Clinton administration officials say they will soon propose expanding Medicaid to cover low-income people who have been infected with the virus that causes AIDS but do not show any symptoms of the disease.
The government could then pay for potent, costly drugs that block development of AIDS.
Researchers recommend use of such drugs, including protease inhibitors, soon after a person has been infected with HIV, which causes AIDS. In clinical trials reported over the last 18 months, the drugs have proved surprisingly effective in halting the progress of the disease.
Under current federal rules, if patients develop AIDS and become disabled, they can qualify for Medicaid. The new drugs often prevent disability, but patients are typically unable to obtain them until they become severely ill with AIDS.
White House officials and federal health officials said they would not ask Congress to change the law, but would expand coverage by using their authority to conduct and approve state demonstration projects.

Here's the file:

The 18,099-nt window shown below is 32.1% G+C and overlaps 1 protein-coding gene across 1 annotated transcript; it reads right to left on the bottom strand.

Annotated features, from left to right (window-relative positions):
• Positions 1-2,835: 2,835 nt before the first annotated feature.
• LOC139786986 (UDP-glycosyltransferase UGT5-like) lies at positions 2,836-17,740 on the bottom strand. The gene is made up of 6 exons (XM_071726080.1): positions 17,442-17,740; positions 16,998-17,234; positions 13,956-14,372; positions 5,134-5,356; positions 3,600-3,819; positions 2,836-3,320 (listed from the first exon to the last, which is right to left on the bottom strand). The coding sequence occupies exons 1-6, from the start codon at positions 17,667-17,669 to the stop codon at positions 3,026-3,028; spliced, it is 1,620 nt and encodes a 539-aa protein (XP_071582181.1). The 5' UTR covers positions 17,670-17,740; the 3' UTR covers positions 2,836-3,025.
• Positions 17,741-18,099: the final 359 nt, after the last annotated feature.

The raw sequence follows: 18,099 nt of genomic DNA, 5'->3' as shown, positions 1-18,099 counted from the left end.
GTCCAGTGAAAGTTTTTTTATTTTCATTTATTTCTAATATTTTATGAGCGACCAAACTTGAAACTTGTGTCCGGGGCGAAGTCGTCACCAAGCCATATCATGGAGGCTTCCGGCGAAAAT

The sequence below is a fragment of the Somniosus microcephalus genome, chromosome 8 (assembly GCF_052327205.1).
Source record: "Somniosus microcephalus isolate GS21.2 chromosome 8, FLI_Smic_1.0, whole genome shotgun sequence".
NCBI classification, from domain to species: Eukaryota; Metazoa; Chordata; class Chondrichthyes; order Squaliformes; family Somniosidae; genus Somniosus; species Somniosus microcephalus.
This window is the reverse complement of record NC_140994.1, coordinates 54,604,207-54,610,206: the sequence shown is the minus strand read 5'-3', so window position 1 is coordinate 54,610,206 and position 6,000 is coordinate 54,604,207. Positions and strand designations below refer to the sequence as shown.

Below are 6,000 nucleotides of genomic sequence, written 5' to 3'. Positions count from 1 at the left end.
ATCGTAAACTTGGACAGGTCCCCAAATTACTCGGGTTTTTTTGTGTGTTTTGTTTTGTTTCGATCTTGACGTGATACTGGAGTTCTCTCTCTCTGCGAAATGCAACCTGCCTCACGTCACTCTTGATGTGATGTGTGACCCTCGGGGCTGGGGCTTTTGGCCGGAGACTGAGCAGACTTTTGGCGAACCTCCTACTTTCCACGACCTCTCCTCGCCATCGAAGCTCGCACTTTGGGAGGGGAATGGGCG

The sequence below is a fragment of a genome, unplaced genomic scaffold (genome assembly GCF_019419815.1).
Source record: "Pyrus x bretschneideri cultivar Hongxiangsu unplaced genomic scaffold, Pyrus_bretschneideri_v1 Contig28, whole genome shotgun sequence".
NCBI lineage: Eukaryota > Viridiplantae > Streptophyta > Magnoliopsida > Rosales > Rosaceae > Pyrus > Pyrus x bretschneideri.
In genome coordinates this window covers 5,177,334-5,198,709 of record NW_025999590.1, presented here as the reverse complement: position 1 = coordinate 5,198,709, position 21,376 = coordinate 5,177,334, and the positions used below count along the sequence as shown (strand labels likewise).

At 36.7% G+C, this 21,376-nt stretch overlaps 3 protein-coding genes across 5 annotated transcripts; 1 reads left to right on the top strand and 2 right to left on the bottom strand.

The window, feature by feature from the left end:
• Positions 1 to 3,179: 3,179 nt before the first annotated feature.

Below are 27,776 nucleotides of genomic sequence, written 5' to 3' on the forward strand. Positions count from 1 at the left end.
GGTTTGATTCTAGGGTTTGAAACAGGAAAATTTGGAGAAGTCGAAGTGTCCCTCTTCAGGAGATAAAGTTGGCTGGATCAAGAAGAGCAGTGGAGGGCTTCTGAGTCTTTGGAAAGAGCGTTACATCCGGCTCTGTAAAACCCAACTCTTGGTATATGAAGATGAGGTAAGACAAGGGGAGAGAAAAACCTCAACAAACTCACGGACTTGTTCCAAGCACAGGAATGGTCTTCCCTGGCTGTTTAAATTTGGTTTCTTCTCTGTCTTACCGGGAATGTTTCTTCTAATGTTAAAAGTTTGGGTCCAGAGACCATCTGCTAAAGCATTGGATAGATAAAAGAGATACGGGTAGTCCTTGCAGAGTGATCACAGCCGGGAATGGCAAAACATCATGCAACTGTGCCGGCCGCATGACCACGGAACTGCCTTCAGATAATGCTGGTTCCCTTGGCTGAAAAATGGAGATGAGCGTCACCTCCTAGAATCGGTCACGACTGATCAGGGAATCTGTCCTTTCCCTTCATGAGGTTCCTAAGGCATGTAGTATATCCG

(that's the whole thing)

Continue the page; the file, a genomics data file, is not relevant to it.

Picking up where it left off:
A summary of the initiative, written by the Department of Health and Human Services, says it will “assess whether eligibility for Medicaid in the earlier stages of HIV infection is effective in reducing Medicaid costs of care.”
The new drugs can be expensive, costing $8,000 to $16,000 a year. But federal officials said the drugs could save the government money by reducing the need for hospital care.
Vice President Al Gore, who requested the studies that led to the new proposal, said: “Our view is that getting these drugs to people earlier won’t cost more in the long run. It may even save money. It will certainly save lives.”
In New York City and in the United States as a whole, the number of deaths from AIDS dropped last year for the first time since the epidemic began in 1981. Health officials cited the new drug therapies as a major reason.